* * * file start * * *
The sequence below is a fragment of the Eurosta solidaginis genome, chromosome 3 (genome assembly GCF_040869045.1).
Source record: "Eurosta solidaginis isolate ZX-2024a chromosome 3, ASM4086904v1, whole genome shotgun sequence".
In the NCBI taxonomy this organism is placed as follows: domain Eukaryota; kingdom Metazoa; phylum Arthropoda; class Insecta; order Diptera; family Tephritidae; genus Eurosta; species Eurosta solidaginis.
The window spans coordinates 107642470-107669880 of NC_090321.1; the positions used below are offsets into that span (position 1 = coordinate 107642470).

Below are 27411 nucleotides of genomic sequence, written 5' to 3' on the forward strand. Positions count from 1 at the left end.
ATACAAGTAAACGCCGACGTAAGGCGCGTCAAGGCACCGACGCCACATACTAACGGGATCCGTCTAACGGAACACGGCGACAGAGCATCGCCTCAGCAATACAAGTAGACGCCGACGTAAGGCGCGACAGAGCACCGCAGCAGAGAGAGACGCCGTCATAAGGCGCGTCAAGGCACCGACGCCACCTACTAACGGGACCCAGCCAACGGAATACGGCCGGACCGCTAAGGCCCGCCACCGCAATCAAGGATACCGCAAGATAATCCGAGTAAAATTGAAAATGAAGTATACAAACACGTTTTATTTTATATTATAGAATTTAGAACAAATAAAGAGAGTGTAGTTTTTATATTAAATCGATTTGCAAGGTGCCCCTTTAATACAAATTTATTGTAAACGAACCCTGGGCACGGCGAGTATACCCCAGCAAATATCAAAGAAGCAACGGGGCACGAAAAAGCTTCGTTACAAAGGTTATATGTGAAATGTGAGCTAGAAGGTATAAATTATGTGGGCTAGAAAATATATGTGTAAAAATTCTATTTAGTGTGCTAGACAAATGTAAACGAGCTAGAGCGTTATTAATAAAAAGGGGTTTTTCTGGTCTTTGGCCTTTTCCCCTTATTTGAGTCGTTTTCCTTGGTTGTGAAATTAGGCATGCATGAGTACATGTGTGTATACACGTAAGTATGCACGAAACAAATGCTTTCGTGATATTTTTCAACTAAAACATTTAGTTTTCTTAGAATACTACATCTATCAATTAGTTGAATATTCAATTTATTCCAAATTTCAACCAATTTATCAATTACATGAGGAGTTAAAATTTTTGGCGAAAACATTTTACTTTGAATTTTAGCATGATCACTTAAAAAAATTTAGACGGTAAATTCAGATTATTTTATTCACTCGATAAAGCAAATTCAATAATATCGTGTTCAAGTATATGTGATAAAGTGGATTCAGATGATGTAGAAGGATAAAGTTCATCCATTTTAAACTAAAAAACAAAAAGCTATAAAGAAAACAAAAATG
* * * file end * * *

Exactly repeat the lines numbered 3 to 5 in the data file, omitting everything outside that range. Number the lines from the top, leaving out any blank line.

In the NCBI taxonomy this organism is placed as follows: domain Eukaryota; kingdom Metazoa; phylum Arthropoda; class Insecta; order Diptera; family Tephritidae; genus Eurosta; species Eurosta solidaginis.
The window spans coordinates 107642470-107669880 of NC_090321.1; the positions used below are offsets into that span (position 1 = coordinate 107642470).

Below are 27411 nucleotides of genomic sequence, written 5' to 3' on the forward strand. Positions count from 1 at the left end.